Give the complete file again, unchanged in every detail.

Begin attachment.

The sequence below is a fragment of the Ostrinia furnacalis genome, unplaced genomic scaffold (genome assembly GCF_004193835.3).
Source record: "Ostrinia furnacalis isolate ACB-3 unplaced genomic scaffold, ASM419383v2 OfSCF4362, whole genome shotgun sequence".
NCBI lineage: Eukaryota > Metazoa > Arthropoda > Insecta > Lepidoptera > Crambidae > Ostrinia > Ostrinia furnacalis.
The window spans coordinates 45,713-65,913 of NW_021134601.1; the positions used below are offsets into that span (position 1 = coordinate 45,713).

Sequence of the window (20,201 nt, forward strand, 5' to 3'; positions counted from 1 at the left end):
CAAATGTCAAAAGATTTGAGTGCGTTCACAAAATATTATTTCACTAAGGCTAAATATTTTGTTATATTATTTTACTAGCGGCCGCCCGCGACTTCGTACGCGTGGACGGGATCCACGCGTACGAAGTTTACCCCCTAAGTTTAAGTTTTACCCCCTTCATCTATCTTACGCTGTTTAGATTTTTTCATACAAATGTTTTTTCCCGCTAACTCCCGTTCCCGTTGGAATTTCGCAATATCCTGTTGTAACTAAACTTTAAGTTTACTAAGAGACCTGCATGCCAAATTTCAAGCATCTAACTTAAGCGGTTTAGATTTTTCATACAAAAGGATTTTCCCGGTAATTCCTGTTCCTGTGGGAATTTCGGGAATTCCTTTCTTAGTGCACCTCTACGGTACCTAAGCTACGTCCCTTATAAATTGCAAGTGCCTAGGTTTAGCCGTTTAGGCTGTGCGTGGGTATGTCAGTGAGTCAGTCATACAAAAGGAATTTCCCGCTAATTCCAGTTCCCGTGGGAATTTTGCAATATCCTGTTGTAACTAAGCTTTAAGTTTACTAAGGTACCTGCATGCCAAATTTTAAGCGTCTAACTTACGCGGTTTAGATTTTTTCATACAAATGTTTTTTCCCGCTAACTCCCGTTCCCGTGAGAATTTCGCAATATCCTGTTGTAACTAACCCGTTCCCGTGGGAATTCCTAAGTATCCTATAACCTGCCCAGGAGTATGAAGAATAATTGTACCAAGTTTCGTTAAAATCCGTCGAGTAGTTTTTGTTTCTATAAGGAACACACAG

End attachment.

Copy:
The sequence below is a fragment of the Ostrinia furnacalis genome, unplaced genomic scaffold (genome assembly GCF_004193835.3).
Source record: "Ostrinia furnacalis isolate ACB-3 unplaced genomic scaffold, ASM419383v2 OfSCF4362, whole genome shotgun sequence".
NCBI lineage: Eukaryota > Metazoa > Arthropoda > Insecta > Lepidoptera > Crambidae > Ostrinia > Ostrinia furnacalis.
The window spans coordinates 45,713-65,913 of NW_021134601.1; the positions used below are offsets into that span (position 1 = coordinate 45,713).

Sequence of the window (20,201 nt, forward strand, 5' to 3'; positions counted from 1 at the left end):
CAAATGTCAAAAGATTTGAGTGCGTTCACAAAATATTATTTCACTAAGGCTAAATATTTTGTTATATTATTTTACTAGCGGCCGCCCGCGACTTCGTACGCGTGGACGGGATCCACGCGTACGAAGTTTACCCCCTAAGTTTAAGTTTTACCCCCTTCATCTATCTTACGCTGTTTAGATTTTTTCATACAAATGTTTTTTCCCGCTAACTCCCGTTCCCGTTGGAATTTCGCAATATCCTGTTGTAACTAAACTTTAAGTTTACTAAGAGACCTGCATGCCAAATTTCAAGCATCTAACTTAAGCGGTTTAGATTTTTCATACAAAAGGATTTTCCCGGTAATTCCTGTTCCTGTGGGAATTTCGGGAATTCCTTTCTTAGTGCACCTCTACGGTACCTAAGCTACGTCCCTTATAAATTGCAAGTGCCTAGGTTTAGCCGTTTAGGCTGTGCGTGGGTATGTCAGTGAGTCAGTCATACAAAAGGAATTTCCCGCTAATTCCAGTTCCCGTGGGAATTTTGCAATATCCTGTTGTAACTAAGCTTTAAGTTTACTAAGGTACCTGCATGCCAAATTTTAAGCGTCTAACTTACGCGGTTTAGATTTTTTCATACAAATGTTTTTTCCCGCTAACTCCCGTTCCCGTGAGAATTTCGCAATATCCTGTTGTAACTAACCCGTTCCCGTGGGAATTCCTAAGTATCCTATAACCTGCCCAGGAGTATGAAGAATAATTGTACCAAGTTTCGTTAAAATCCGTCGAGTAGTTTTTGTTTCTATAAGGAACACACAG